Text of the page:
"You don't want these vehicles to break down when they are en route to a fire or emergency," says EMD fleet service manager Barry Gangolf, a 32-year city employee and co-author of the plan. "You don't just hire someone from a gas station to work on a fire truck. You have to know about pumps, sirens, lights, hydraulics and plumbing, too." Moreover, EMD mandates that essential personnel be on the front lines for hurricanes, floods and major fires to ensure that city vehicles are working properly.
But addled by non-competitive hiring rates, the city garage has lost 48 percent of its mechanics since 1995 to retirement and higher-paying opportunities in neighboring parish governments and the private sector, officials say. As a result, EMD has been forced to contract out more of its repair work to higher-priced mechanics in the private sector.
"For the last seven years, our recruitment and retention has been real bad because our pay rates were not even competitive [with neighboring Jefferson Parish]," says Assistant Chief Administrative Officer Jay Palastina.
After a series of meetings, EMD fleet manager Ted Melson, Gangolf and Richard Chapman, a supervising mechanic at the city garage, completed their turn-around plan in March, which was enthusiastically embraced by Mayor Ray Nagin and then-CAO Kimberly Williamson Butler. The City Council approved the plan last month. EMD's blueprint for recruitment, retention and taxpayer savings kicked off in earnest last Friday, May 16, when all 57 mechanics saw pay raises ranging from 28 to 60 percent.
Senior city auto mechanics saw the biggest increase in their paychecks, from $8.03 per hour to $12.87 per hour under the new plan -- a 60.3 percent raise and $1.67 more per hour than mechanics in Jefferson Parish. Senior mechanics in the private sector earn $18 per hour, plus commissions.
With more muscular hiring rates, EMD now plans the phased-in hiring of 15 additional mechanics. Palastina says the added manpower will allow the city to save money by restoring control of some operations currently done by private contractors, salvaging parts from retired city vehicles, and increasing in-house repairs. "The private sector charges us up to $60 an hour to repair a city vehicle. It costs the city only $13 an hour to do the same job in-house," says Chapman. "A fuel tank for a police car can cost about $400," says Gangolf. "It costs us just $30 in labor charges to salvage one fuel tank from an old police car and that's just one example of the savings we can find." Chapman, Gangolf and Melson all worked on the "nuts and bolts of the plan," Palastina says.
An estimated 250 city vehicles are in some stage of repair each day, with emergency vehicles getting priority, Palastina says. "The money saved by all these changes will offset the cost of the salary increases for current employees as well as the cost of hiring the new workers," he says. EMD should save $240,000 a year after all 15 mechanics are eventually hired, he says.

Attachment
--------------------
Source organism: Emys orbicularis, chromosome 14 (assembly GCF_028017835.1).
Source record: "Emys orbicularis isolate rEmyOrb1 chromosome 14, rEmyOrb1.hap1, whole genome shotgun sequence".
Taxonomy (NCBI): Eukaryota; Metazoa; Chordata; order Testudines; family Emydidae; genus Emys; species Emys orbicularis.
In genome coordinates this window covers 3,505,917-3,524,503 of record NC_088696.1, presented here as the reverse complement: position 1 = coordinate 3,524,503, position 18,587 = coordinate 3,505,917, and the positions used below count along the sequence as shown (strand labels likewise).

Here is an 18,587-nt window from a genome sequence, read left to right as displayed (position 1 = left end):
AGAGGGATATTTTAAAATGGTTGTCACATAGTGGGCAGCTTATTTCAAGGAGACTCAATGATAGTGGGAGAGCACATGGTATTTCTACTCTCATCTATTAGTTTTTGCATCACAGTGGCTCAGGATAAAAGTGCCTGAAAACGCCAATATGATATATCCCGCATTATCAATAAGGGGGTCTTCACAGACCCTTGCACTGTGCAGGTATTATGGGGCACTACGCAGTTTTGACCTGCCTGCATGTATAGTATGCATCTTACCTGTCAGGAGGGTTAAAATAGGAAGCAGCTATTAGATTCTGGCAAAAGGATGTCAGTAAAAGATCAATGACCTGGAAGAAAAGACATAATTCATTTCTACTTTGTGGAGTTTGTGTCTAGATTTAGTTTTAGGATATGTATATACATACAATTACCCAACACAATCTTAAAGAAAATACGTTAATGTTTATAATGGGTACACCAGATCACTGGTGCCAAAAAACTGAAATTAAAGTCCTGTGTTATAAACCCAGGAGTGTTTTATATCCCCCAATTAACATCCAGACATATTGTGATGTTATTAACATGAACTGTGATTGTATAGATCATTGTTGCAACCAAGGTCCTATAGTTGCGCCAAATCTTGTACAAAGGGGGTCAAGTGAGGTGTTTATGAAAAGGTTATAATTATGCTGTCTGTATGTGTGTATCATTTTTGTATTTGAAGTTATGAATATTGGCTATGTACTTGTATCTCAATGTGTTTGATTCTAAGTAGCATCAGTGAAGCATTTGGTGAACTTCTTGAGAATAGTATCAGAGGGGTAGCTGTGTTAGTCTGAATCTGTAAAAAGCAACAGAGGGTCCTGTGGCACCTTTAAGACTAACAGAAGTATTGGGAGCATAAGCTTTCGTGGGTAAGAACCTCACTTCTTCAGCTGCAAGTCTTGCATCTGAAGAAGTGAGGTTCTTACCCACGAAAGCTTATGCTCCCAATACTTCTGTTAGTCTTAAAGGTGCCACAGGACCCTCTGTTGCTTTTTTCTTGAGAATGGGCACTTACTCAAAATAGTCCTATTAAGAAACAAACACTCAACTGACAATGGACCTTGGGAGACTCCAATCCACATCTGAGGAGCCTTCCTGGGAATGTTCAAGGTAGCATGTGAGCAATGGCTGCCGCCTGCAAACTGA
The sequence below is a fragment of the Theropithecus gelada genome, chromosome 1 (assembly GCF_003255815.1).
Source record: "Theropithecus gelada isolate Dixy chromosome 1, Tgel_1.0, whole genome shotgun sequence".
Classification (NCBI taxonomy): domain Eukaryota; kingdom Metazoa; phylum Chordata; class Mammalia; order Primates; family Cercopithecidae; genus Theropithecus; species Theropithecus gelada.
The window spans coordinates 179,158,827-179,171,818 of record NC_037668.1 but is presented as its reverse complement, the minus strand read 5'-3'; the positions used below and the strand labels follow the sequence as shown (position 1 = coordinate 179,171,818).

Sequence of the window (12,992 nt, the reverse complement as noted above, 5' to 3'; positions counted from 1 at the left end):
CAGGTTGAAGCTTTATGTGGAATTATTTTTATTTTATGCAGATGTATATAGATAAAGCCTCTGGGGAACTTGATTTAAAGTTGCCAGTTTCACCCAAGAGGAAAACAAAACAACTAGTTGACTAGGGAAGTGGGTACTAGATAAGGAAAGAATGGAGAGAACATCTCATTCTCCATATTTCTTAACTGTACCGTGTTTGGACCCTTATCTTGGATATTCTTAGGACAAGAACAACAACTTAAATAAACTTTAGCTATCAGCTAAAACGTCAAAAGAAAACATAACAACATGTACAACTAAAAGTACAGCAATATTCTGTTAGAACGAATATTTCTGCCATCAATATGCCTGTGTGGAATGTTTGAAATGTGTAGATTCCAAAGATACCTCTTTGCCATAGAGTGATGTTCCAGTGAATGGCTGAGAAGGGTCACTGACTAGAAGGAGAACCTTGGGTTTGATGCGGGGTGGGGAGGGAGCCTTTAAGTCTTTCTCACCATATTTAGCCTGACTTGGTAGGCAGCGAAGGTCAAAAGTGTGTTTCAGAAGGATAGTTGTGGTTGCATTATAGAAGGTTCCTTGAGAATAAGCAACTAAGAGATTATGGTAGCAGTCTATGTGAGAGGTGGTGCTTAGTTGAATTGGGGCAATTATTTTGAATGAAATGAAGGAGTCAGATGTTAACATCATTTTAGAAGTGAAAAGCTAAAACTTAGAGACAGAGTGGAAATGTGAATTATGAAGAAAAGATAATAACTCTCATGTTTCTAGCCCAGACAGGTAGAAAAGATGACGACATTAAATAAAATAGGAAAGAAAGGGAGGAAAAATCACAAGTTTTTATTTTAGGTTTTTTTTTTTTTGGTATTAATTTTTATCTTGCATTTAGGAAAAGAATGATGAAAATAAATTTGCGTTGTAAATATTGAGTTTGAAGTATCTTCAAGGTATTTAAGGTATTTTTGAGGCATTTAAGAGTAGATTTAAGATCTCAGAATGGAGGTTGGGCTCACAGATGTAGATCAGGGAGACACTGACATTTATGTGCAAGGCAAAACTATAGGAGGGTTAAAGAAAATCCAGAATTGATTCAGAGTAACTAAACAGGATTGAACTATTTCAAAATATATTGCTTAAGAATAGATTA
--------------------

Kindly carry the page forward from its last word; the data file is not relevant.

City personnel director J. Michael Doyle, whose department will soon publish job listings for the first five mechanics, says he is optimistic. "A good thing for all employers to try is to ask their employees, 'Is there a better way to do it?'" he says.
The site also saves residents a trip to the assessors' offices.
Posted March 26, the "property database" is listed under the "housing" hyperlink
on the home page of the city's Web site at www.New-Orleans.la.us/home.
New Orleans ordinances covering everything from noisy neighbors to business licensing can now be accessed online. The city code can be found at http://livepublish.municode.com/25/lpext.dll?f=templates&fn=main-j.htm&vid=10040. Meanwhile, the official city Web site now contains a "property data base," which lists property tax assessments by address or owners from parish tax assessors. "It tells you the land value, sales information, the current owner, and it tells you if the property is listed as blighted or is being adjudicated in the courts," says Patrick Evans, chief spokesman for Mayor Ray Nagin.
The site also saves residents a trip to the assessors' offices. Posted March 26, the "property database" is listed under the "housing" hyperlink on the home page of the city's Web site at www.New-Orleans.la.us/home.
Former Abita Springs Mayor Bryan Gowland, who retired in December after 12 years of mayoring and 33 years of teaching Louisiana history to high school students, is now campaigning for the revival of a Northshore music tradition. Gowland and three partners have formed the Abita Springs Opry, an effort to revive the popular Piney Woods Opry, which disbanded in 1999. Like its predecessor, the Abita Opry features old time country music, bluegrass and Southern gospel along with homemade gumbo, cold drinks, and "non-alcoholic family entertainment." The next Opry begins at 7 p.m. Saturday, May 24, at the Abita Springs Town Hall. Tickets are available at the door only. For more information, visit www.abitaopry.com.